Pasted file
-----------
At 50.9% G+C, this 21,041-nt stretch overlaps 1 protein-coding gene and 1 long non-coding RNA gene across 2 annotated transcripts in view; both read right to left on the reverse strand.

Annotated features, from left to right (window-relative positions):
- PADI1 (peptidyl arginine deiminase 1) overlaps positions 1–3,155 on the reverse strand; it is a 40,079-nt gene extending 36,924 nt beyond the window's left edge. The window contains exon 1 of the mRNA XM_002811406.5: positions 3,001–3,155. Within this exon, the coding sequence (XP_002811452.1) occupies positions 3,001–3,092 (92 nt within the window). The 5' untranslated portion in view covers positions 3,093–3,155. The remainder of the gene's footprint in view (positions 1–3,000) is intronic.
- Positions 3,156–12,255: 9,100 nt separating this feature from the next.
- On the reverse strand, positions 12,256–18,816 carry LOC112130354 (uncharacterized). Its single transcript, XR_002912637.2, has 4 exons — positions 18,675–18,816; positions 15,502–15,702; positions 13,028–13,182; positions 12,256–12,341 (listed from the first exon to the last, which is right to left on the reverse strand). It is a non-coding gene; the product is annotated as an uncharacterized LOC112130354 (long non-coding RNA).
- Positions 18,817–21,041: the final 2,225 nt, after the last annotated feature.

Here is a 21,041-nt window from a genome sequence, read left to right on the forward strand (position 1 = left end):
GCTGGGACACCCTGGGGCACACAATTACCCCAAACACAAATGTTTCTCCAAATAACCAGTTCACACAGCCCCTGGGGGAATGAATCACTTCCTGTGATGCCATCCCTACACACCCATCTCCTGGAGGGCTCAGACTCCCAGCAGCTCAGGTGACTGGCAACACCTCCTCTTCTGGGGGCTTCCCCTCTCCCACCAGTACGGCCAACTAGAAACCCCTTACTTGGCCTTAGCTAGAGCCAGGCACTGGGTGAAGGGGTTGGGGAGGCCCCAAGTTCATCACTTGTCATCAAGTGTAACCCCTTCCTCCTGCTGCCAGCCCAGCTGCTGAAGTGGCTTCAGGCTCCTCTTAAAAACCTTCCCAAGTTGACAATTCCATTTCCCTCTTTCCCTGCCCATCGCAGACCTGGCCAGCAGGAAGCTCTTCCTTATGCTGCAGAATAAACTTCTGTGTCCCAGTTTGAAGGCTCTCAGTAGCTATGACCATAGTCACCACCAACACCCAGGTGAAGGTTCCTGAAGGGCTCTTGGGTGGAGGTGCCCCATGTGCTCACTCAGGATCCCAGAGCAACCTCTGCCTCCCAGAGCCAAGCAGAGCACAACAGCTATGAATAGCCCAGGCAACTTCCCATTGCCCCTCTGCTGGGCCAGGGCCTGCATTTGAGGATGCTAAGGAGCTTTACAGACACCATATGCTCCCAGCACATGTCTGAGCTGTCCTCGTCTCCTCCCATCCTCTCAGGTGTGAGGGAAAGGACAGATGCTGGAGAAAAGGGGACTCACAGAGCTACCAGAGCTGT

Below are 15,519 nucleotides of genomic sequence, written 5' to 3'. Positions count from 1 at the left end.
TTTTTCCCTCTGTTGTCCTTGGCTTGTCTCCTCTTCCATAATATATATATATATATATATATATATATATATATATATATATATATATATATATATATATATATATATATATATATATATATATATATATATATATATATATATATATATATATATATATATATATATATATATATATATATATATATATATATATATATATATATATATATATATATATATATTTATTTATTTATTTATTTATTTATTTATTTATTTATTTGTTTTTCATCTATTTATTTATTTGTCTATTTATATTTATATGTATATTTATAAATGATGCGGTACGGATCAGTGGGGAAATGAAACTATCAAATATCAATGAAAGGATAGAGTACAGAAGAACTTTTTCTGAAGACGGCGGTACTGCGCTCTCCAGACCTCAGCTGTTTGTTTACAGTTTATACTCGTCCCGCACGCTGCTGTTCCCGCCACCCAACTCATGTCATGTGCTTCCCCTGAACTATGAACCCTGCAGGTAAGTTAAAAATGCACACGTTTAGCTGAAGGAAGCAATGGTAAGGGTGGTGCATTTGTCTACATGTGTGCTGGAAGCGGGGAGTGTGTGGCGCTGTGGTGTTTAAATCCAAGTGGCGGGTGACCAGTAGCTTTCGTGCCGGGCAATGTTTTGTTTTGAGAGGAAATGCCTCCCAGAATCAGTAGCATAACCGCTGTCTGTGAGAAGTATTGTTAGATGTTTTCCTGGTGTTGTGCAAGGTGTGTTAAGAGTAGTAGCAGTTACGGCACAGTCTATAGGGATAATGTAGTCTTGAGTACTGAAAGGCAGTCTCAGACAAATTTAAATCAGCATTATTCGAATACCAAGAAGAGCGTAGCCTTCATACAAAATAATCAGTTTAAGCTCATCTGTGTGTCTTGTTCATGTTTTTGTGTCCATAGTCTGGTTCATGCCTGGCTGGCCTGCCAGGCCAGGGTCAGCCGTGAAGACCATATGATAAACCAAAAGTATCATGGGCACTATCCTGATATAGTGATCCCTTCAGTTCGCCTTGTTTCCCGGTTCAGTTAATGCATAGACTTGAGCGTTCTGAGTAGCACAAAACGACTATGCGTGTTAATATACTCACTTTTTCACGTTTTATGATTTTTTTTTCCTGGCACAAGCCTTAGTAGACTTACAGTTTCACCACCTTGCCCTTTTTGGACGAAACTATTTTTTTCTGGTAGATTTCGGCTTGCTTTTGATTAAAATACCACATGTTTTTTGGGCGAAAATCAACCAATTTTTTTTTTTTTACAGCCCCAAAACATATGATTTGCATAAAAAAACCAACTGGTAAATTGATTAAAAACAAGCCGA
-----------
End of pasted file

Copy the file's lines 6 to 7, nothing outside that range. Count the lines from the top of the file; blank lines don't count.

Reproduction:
- Positions 18,817–21,041: the final 2,225 nt, after the last annotated feature.

Here is a 21,041-nt window from a genome sequence, read left to right on the forward strand (position 1 = left end):